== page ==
Respondents who were in career employment in 1999 were assumed to have neither retired nor entered bridge employment previously, and were included in the group at risk of leaving career employment starting at the age they were in 2000. Because the categories career employment, bridge employment and retirement were defined on an annual basis, transitions could only be measured in one-year intervals.

The conditional probability (or risk/hazard) of leaving career employment for bridge employment at age t is the probability of entering bridge employment at t conditional on having been in career employment up to t-1:

Formula 2

Similarly, the risk of leaving career employment for retirement is:

Formula 3

This leaves 1-hB(t)-hR(t) as the risk of remaining in career employment at age t. With the assumption of independent outcomes, hB(t) and hR(t) can be estimated via maximum likelihood in a standard multinomial logit model (Fahrmeir and Tutz 2001):

Formula 4

Two functions of age, ƒB(t) and ƒR(t), account for time-dependence, x is a set of personal, household and employment-related characteristics (either time-constant or time-varying), and βB and βR are sets of coefficients representing the effects of variables in x on hB(t) and hR(t) respectively.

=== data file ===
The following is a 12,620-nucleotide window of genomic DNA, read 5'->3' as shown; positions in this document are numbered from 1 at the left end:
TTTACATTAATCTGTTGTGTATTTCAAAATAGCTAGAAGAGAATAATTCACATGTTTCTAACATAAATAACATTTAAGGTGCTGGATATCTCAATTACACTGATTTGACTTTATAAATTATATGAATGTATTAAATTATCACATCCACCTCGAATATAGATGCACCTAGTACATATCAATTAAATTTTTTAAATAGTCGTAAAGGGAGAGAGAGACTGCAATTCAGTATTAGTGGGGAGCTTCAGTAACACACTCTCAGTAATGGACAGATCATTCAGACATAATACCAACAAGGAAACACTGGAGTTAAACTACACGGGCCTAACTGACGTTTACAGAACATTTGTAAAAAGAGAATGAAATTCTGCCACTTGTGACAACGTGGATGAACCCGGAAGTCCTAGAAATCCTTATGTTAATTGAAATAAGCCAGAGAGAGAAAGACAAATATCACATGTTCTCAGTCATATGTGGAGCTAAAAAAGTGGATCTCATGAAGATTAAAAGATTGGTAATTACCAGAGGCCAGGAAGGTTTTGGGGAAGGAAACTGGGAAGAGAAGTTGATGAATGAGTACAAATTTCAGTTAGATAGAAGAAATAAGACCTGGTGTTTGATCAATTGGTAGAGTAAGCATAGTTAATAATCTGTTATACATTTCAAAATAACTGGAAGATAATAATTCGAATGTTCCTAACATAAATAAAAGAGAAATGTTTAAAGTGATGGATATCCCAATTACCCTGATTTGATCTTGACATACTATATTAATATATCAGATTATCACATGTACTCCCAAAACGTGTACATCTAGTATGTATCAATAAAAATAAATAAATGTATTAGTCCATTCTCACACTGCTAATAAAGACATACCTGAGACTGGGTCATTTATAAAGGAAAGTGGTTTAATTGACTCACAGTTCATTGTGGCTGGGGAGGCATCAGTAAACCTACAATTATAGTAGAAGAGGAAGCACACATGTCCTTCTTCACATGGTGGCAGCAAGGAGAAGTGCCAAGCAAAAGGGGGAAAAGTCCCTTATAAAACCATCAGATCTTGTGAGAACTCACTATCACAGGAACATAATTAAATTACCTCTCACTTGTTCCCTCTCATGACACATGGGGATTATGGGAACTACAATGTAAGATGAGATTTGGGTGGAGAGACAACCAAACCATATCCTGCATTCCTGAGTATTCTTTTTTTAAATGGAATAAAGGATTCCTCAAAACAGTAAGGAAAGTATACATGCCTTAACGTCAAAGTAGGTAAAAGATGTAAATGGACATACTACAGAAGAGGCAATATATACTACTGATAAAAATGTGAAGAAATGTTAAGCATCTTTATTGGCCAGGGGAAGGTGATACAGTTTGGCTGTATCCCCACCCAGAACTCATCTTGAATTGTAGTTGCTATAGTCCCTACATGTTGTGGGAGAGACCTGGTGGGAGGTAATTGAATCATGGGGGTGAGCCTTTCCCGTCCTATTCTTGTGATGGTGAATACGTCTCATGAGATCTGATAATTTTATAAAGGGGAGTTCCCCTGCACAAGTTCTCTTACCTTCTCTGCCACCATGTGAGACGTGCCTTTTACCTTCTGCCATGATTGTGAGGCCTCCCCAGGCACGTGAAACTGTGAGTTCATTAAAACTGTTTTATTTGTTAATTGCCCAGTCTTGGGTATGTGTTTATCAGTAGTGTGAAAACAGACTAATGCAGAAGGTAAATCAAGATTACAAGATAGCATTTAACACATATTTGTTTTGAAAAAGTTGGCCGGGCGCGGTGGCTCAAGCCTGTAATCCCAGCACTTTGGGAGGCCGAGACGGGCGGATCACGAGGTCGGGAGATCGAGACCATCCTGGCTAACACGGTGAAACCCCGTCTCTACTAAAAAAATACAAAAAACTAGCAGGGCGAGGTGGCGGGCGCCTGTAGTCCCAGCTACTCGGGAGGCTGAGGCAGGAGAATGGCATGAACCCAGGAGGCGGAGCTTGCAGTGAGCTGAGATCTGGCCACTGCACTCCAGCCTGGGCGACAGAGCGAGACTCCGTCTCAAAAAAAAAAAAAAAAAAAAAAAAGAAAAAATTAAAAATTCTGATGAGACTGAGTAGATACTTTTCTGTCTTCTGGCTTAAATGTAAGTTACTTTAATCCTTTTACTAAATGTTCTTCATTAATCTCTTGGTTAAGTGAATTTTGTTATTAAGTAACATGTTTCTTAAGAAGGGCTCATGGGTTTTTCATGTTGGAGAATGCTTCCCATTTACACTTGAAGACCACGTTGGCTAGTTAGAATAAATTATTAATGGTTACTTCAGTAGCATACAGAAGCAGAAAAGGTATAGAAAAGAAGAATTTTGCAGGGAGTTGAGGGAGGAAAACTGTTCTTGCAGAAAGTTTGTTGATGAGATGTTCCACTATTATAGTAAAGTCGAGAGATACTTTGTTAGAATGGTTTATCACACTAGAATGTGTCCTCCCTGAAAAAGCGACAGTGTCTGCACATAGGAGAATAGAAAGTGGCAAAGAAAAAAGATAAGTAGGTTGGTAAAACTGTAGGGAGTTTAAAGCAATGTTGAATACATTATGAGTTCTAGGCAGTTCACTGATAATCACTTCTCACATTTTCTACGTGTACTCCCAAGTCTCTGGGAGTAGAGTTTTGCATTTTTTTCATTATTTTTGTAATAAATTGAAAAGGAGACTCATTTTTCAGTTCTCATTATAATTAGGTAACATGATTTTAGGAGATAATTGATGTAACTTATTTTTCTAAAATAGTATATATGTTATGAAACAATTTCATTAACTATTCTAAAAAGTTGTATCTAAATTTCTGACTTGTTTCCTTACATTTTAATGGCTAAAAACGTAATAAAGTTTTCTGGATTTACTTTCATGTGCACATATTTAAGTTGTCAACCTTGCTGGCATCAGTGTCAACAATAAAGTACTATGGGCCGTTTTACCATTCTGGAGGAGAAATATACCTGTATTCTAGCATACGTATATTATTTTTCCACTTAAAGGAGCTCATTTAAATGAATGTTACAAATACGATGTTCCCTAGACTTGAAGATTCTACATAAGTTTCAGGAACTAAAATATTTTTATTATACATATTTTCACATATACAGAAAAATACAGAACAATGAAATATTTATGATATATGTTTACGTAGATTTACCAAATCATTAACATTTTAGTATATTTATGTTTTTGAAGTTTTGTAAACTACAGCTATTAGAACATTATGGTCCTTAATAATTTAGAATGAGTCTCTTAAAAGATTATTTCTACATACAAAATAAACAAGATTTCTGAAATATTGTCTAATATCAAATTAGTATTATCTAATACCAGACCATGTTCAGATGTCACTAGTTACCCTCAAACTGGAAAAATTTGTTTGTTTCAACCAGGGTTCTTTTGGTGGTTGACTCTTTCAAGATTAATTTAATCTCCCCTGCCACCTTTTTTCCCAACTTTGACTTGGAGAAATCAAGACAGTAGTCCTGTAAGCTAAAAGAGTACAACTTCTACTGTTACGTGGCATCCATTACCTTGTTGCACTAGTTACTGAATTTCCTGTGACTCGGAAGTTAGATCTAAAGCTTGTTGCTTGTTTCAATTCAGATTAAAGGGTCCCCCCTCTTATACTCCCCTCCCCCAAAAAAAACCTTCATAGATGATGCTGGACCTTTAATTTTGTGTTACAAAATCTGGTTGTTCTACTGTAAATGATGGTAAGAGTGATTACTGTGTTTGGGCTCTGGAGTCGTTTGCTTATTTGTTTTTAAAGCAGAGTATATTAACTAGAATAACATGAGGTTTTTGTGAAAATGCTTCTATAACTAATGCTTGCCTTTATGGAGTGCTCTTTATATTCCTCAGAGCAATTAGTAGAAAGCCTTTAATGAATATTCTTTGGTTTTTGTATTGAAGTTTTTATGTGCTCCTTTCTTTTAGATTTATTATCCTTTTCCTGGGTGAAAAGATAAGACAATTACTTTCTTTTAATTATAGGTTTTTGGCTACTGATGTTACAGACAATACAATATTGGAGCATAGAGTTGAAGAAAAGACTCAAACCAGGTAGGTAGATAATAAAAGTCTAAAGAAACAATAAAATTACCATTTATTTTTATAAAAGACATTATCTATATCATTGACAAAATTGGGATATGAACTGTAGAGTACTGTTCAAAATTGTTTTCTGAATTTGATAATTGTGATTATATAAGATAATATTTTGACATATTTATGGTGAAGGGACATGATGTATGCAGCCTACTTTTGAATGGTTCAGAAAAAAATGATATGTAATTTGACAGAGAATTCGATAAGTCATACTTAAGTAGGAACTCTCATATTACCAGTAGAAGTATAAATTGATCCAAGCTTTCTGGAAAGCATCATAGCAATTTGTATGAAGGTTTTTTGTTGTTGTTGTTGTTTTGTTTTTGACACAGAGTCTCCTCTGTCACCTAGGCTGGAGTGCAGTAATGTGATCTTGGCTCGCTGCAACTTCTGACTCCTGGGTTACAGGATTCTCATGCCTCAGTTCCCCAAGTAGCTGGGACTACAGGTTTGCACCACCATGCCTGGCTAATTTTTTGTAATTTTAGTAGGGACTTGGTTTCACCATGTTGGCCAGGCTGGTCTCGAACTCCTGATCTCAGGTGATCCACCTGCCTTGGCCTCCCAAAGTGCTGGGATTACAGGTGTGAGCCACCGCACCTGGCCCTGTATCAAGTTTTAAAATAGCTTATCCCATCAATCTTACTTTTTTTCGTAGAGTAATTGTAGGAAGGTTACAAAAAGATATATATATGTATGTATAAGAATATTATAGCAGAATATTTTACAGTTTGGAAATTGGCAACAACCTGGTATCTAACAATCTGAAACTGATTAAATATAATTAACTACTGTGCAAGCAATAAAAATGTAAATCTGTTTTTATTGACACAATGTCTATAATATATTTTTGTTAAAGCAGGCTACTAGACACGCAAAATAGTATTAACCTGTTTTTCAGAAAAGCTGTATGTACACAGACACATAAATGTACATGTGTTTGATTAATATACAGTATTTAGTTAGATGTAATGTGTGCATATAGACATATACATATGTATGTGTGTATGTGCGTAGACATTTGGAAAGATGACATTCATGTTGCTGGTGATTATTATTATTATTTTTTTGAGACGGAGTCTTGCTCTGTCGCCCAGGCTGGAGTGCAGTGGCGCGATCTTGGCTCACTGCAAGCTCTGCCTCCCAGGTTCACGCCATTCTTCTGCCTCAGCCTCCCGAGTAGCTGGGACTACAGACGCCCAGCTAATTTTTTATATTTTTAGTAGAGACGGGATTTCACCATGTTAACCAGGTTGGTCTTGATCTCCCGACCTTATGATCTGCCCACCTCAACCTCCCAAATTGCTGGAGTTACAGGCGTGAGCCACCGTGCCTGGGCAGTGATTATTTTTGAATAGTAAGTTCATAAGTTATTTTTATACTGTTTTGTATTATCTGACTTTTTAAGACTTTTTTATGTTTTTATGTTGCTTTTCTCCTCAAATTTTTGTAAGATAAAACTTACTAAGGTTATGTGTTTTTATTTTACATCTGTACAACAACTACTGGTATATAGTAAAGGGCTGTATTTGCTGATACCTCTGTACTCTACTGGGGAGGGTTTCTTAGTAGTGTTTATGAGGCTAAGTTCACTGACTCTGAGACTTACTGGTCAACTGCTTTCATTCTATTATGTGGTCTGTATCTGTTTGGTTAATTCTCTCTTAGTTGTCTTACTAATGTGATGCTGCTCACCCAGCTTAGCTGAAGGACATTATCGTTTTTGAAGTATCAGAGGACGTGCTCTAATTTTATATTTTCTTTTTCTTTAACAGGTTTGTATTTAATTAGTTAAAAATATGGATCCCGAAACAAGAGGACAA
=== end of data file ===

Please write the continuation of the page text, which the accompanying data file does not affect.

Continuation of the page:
It is usual in discrete-time event history analysis to model time-dependence with a set of binary indicators (one for each t, minus one). Estimated baseline risks obtained with such indicators are shown in Chart D. Some of the binary indicators were subject to multi-collinearity problems in specifications of the model that included other independent variables. For this reason, the whole set of indicators was replaced with a polynomial function of age of degree 5:

Formula 5

A similarly defined ƒR(t) was also used. In the equation, the γ's are coefficients to be estimated. In contrast to other functions tested (e.g. polynomials of lower or higher degree, and linear spline functions), the aforementioned polynomial functions rendered a good approximation of the baseline risks obtained with the binary indicators. The estimates of βB and βR do not change much under these different parameterizations of ƒB(t) and ƒR(t).